“On May 3 in the town of Lachine near Montreal, Canada, George climbed into a 36-foot, 600-pound canoe loaded with trade goods, food, and other supplies. He watched a dozen men called voyageurs take their places in the big Montreal canoes—five paddlers on each side, a steersman standing in the stern, another man at the bow to guide the canoe. George's fellow passengers most likely included a Scottish clerk and fur-company agents from London or Montreal.

"George's canoe and five others pushed off for Lake Superior. Ashore, people waved and called out goodbyes. Then the travelers heard only the splash and spray of the paddles and the silent forests along the Ottawa River.

"Meanwhile, in the wilderness to the west, fur traders at trading posts bundled the pelts they had acquired during the winter and loaded them into birch-bark canoes. Then the traders and their voyageurs pushed their 25-foot, 300-pound canoes into ice-cold streams and set out for Lake Superior. Ojibwe Indians also traveled to the big lake, which they called Gichi Gami, where they traded furs and canoes for goods. All the travelers were bound for the same meeting place—Grand Portage—for a summer rendezvous.” Thus begins George’s amazing adventure. George was fifteen at the time.

Come to The Life Center on Barclay Avenue, Pine River, Monday February
8th at 6:00PM and meet George and ask him about his amazing adventures.

This program could be great fun for some of my younger friends.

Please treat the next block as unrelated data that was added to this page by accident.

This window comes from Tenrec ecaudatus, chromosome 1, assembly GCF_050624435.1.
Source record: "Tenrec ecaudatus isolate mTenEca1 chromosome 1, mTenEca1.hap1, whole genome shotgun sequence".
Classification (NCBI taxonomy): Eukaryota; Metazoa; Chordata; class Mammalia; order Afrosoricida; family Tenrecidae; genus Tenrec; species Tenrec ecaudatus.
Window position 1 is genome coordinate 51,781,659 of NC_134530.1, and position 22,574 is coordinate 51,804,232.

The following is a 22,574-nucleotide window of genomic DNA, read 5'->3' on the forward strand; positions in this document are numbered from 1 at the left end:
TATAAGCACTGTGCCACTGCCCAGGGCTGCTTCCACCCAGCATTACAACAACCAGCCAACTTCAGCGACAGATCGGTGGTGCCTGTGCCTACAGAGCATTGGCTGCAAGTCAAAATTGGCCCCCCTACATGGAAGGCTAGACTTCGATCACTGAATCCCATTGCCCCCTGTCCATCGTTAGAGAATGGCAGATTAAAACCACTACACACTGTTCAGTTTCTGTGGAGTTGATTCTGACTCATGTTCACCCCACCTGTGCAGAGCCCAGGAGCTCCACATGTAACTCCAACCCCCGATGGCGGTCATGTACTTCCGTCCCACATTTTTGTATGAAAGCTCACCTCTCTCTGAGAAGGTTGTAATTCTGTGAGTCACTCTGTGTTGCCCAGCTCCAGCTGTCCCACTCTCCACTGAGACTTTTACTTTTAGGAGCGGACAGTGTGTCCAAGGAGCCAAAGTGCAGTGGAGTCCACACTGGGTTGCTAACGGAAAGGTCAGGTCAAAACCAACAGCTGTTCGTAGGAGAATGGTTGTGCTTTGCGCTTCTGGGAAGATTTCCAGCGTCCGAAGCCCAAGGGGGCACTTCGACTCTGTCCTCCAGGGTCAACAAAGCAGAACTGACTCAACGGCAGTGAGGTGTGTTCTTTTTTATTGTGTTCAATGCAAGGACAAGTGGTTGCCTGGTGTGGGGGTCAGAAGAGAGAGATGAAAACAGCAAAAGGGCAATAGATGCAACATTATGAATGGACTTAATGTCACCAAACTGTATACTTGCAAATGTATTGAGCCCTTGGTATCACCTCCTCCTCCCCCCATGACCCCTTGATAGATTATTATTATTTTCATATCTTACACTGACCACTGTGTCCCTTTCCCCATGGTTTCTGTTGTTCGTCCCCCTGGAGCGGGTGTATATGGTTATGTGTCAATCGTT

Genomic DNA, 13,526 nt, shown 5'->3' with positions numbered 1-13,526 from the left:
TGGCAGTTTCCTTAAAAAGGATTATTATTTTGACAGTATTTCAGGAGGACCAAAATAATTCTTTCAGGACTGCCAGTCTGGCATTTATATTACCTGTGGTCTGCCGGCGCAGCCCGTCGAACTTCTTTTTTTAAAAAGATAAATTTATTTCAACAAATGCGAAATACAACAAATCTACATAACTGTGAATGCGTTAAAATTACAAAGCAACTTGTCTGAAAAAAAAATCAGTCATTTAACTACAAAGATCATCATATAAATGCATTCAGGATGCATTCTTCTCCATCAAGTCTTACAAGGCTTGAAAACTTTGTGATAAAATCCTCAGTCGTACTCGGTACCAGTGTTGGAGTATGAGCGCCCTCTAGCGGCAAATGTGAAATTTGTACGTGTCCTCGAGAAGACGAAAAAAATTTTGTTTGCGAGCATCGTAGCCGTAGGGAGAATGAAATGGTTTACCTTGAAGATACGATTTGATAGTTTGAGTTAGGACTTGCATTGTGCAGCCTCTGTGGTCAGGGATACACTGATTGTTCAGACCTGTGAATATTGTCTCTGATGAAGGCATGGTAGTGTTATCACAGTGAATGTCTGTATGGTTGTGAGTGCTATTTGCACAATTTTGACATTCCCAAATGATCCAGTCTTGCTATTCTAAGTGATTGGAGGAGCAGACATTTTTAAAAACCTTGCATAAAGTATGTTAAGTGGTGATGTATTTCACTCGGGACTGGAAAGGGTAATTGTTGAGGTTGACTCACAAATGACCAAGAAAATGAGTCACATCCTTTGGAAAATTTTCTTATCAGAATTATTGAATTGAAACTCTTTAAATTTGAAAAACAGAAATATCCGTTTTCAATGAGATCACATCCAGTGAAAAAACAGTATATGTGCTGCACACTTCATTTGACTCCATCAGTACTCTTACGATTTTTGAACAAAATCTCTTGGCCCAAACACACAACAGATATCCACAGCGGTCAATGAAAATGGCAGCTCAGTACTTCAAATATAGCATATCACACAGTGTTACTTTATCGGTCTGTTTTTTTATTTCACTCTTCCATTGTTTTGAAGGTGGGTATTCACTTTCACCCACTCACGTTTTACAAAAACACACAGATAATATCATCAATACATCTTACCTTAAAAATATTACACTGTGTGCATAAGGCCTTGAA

This is a very busy month for our library sponsored programs. It is a wonderful time of year to have something really interesting to do! Here is yet another treat for you:

Pequot Lakes author Candace Simar will visit Pine River at the Warehouse on Saturday, February 13th at 3pm. Candace admits that Minnesota history is one of her passions. A life-long Minnesotan and grandchild of Scandinavian immigrants, she daydreamed growing up about life in the earliest days of Minnesota, and wondered how historic events impacted the lives of ordinary people. While researching family history, she learned about the 1862 Sioux Uprising, and that her great-grand father drove the stagecoach from St. Cloud to Fort Abercrombie in the years after the Uprising. She became entranced with the idea of what he might have experienced had he arrived in Minnesota one year earlier. Her book, Abercrombie Trail, is the story of Evan Jacobson, ­the story that might have been her grandfather’s.

Abercrombie Trail, published by North Star Press in June 2009, is the first novel in a series of three. Candace enjoyed searching museums, poring through newspapers, letters and records, and then weaving family history around what she found. It took her 8 years to research and write her three novels. Candace says that seeing her book in print is like “a dream come true,” and also a lesson in perseverance. Candace is currently working on a collection of poetry with her sister, Angela Foster.

Candace Simar’s author visits are part of the Kitchigami Reads/Kitchigami Writes project, made possible with funding from the State of Minnesota Legacy Fund to preserve arts and cultural heritage. Free Tickets available at the Pine River Public Library

Happy trails, my fine friends.
Browser, the library cat

Printed in the Pine River Journal 4 February 2010